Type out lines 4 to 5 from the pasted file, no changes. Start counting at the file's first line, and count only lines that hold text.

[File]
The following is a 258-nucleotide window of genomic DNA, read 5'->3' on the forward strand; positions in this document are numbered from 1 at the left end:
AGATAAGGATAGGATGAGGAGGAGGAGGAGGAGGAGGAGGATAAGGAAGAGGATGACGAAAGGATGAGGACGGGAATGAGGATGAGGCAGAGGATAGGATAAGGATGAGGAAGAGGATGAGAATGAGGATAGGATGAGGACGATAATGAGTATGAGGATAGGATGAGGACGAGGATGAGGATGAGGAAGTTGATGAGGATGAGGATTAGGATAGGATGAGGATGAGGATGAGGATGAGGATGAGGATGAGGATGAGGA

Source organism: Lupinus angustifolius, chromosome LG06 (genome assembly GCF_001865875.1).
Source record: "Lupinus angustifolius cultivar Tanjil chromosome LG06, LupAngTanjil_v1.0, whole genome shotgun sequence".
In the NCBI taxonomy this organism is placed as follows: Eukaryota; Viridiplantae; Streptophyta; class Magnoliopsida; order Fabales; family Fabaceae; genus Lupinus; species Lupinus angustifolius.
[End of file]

Source record: "Lupinus angustifolius cultivar Tanjil chromosome LG06, LupAngTanjil_v1.0, whole genome shotgun sequence".
In the NCBI taxonomy this organism is placed as follows: Eukaryota; Viridiplantae; Streptophyta; class Magnoliopsida; order Fabales; family Fabaceae; genus Lupinus; species Lupinus angustifolius.